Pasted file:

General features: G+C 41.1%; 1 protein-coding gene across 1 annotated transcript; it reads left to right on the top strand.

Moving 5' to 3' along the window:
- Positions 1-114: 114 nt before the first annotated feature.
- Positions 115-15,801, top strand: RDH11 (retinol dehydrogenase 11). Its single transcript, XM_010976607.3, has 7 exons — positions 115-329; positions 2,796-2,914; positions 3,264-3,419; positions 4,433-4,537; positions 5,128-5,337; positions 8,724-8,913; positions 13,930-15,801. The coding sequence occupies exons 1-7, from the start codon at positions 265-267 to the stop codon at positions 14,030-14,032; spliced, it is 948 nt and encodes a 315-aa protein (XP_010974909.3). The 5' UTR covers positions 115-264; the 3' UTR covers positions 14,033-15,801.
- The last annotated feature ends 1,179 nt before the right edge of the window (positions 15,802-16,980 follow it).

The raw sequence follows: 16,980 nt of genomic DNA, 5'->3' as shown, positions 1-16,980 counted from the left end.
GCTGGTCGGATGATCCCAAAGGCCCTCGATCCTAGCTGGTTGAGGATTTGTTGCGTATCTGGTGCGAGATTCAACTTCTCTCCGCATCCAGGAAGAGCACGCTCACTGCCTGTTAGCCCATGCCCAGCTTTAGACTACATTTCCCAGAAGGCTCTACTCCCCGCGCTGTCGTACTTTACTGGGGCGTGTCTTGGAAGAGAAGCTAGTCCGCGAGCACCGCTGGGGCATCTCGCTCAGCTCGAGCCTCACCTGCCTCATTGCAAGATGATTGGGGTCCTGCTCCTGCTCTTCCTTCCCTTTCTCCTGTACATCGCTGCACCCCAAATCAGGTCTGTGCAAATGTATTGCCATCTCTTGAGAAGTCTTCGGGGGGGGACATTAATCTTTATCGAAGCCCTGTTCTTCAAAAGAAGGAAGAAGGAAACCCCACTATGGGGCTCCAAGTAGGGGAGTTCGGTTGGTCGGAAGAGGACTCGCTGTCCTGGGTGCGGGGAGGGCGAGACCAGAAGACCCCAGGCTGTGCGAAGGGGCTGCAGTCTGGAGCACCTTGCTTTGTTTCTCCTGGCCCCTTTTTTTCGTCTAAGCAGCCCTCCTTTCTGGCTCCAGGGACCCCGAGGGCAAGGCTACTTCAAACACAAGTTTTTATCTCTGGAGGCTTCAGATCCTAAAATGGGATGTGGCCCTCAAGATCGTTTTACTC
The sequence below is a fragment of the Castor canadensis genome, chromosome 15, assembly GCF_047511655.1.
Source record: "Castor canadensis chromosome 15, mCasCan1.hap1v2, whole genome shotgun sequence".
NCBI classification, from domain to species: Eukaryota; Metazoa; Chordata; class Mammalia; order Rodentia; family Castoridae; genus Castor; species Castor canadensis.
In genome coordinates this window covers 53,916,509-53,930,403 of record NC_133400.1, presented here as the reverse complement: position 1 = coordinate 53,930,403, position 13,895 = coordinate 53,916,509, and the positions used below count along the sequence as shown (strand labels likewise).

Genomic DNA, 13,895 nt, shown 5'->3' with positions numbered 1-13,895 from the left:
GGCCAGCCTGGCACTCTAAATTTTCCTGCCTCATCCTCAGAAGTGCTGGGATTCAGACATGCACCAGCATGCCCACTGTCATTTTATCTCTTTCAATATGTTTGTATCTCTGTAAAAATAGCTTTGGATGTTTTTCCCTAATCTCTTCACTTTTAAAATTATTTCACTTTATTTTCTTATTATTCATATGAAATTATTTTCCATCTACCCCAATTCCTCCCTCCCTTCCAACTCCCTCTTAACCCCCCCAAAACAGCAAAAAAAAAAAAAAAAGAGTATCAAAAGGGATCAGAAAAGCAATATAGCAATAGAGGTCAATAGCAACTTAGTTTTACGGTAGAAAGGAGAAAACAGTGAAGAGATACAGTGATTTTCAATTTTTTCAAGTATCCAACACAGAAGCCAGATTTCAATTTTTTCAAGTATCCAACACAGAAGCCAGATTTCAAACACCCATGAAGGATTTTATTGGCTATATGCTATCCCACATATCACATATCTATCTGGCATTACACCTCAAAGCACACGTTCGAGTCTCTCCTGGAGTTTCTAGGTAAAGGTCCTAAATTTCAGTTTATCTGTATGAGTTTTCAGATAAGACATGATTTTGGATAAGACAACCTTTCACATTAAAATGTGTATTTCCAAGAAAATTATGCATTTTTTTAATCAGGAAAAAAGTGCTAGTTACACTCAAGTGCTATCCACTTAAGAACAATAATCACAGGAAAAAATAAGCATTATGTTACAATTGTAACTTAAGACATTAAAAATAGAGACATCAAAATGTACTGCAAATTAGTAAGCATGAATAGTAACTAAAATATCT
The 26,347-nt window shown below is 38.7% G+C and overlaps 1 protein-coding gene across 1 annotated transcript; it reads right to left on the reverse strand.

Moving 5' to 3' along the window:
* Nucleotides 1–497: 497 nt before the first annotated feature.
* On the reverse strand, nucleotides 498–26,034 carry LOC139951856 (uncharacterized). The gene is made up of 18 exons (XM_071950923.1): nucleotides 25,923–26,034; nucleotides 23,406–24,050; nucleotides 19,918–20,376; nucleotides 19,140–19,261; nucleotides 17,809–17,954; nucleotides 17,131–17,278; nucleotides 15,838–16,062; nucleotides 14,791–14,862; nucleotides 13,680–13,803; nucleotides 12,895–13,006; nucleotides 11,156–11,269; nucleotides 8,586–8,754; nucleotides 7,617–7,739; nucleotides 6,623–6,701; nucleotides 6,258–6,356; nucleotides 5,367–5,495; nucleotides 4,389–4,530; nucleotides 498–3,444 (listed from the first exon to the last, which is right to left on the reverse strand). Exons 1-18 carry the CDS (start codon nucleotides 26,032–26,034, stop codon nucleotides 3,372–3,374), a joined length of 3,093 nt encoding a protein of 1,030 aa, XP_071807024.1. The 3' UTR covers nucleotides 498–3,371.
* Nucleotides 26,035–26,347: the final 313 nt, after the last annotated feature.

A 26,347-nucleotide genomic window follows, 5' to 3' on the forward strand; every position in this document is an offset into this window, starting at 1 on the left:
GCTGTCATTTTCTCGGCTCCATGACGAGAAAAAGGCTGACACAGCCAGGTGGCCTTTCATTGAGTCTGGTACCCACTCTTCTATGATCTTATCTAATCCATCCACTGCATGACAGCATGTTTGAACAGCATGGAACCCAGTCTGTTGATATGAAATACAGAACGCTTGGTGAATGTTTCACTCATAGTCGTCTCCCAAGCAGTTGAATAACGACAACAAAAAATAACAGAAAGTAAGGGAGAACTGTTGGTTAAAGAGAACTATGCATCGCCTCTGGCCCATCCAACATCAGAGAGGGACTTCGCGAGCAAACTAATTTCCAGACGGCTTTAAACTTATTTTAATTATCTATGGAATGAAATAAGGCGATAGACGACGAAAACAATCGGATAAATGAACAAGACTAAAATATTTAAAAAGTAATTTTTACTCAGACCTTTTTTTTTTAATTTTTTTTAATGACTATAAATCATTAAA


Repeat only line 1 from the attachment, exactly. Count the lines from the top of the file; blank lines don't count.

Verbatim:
General features: G+C 41.1%; 1 protein-coding gene across 1 annotated transcript; it reads left to right on the top strand.